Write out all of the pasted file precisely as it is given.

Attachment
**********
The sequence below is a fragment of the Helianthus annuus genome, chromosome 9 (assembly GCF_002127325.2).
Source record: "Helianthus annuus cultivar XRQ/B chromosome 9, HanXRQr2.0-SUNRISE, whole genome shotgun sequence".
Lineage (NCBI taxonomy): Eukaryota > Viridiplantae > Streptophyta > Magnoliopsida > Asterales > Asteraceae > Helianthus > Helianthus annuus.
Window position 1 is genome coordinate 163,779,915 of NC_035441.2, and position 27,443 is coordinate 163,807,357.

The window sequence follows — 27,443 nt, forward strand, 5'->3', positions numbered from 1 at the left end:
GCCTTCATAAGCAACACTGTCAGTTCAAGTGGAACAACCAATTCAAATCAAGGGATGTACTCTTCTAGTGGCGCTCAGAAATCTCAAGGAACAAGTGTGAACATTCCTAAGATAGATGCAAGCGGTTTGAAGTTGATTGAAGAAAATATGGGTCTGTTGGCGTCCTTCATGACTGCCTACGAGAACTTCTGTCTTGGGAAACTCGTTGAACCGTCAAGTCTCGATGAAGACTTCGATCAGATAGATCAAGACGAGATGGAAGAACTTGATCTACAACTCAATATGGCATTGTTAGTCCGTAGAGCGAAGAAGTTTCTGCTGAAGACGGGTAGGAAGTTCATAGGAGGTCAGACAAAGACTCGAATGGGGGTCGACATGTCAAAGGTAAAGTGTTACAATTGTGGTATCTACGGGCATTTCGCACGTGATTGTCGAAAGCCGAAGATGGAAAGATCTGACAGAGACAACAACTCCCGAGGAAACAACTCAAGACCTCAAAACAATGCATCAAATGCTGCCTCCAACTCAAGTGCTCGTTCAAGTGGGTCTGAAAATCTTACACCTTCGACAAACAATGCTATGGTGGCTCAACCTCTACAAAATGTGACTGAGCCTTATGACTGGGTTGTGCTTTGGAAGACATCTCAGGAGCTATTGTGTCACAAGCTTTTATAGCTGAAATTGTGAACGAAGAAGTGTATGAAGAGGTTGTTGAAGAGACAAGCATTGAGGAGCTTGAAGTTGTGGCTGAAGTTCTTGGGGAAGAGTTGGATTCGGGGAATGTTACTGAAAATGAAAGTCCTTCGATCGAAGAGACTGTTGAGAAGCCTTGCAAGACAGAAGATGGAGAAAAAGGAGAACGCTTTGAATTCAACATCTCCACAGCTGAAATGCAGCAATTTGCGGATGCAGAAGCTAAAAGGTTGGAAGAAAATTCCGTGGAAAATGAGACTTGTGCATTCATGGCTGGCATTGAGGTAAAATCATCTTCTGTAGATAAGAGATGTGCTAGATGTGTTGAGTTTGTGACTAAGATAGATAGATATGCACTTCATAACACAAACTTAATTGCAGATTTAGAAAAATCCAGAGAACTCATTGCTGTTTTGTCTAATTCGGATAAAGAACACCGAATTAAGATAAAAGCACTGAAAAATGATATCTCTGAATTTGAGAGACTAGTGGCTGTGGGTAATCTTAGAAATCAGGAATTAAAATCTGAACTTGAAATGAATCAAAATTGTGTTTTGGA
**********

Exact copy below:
The sequence below is a fragment of the Helianthus annuus genome, chromosome 9 (assembly GCF_002127325.2).
Source record: "Helianthus annuus cultivar XRQ/B chromosome 9, HanXRQr2.0-SUNRISE, whole genome shotgun sequence".
Lineage (NCBI taxonomy): Eukaryota > Viridiplantae > Streptophyta > Magnoliopsida > Asterales > Asteraceae > Helianthus > Helianthus annuus.
Window position 1 is genome coordinate 163,779,915 of NC_035441.2, and position 27,443 is coordinate 163,807,357.

The window sequence follows — 27,443 nt, forward strand, 5'->3', positions numbered from 1 at the left end:
GCCTTCATAAGCAACACTGTCAGTTCAAGTGGAACAACCAATTCAAATCAAGGGATGTACTCTTCTAGTGGCGCTCAGAAATCTCAAGGAACAAGTGTGAACATTCCTAAGATAGATGCAAGCGGTTTGAAGTTGATTGAAGAAAATATGGGTCTGTTGGCGTCCTTCATGACTGCCTACGAGAACTTCTGTCTTGGGAAACTCGTTGAACCGTCAAGTCTCGATGAAGACTTCGATCAGATAGATCAAGACGAGATGGAAGAACTTGATCTACAACTCAATATGGCATTGTTAGTCCGTAGAGCGAAGAAGTTTCTGCTGAAGACGGGTAGGAAGTTCATAGGAGGTCAGACAAAGACTCGAATGGGGGTCGACATGTCAAAGGTAAAGTGTTACAATTGTGGTATCTACGGGCATTTCGCACGTGATTGTCGAAAGCCGAAGATGGAAAGATCTGACAGAGACAACAACTCCCGAGGAAACAACTCAAGACCTCAAAACAATGCATCAAATGCTGCCTCCAACTCAAGTGCTCGTTCAAGTGGGTCTGAAAATCTTACACCTTCGACAAACAATGCTATGGTGGCTCAACCTCTACAAAATGTGACTGAGCCTTATGACTGGGTTGTGCTTTGGAAGACATCTCAGGAGCTATTGTGTCACAAGCTTTTATAGCTGAAATTGTGAACGAAGAAGTGTATGAAGAGGTTGTTGAAGAGACAAGCATTGAGGAGCTTGAAGTTGTGGCTGAAGTTCTTGGGGAAGAGTTGGATTCGGGGAATGTTACTGAAAATGAAAGTCCTTCGATCGAAGAGACTGTTGAGAAGCCTTGCAAGACAGAAGATGGAGAAAAAGGAGAACGCTTTGAATTCAACATCTCCACAGCTGAAATGCAGCAATTTGCGGATGCAGAAGCTAAAAGGTTGGAAGAAAATTCCGTGGAAAATGAGACTTGTGCATTCATGGCTGGCATTGAGGTAAAATCATCTTCTGTAGATAAGAGATGTGCTAGATGTGTTGAGTTTGTGACTAAGATAGATAGATATGCACTTCATAACACAAACTTAATTGCAGATTTAGAAAAATCCAGAGAACTCATTGCTGTTTTGTCTAATTCGGATAAAGAACACCGAATTAAGATAAAAGCACTGAAAAATGATATCTCTGAATTTGAGAGACTAGTGGCTGTGGGTAATCTTAGAAATCAGGAATTAAAATCTGAACTTGAAATGAATCAAAATTGTGTTTTGGA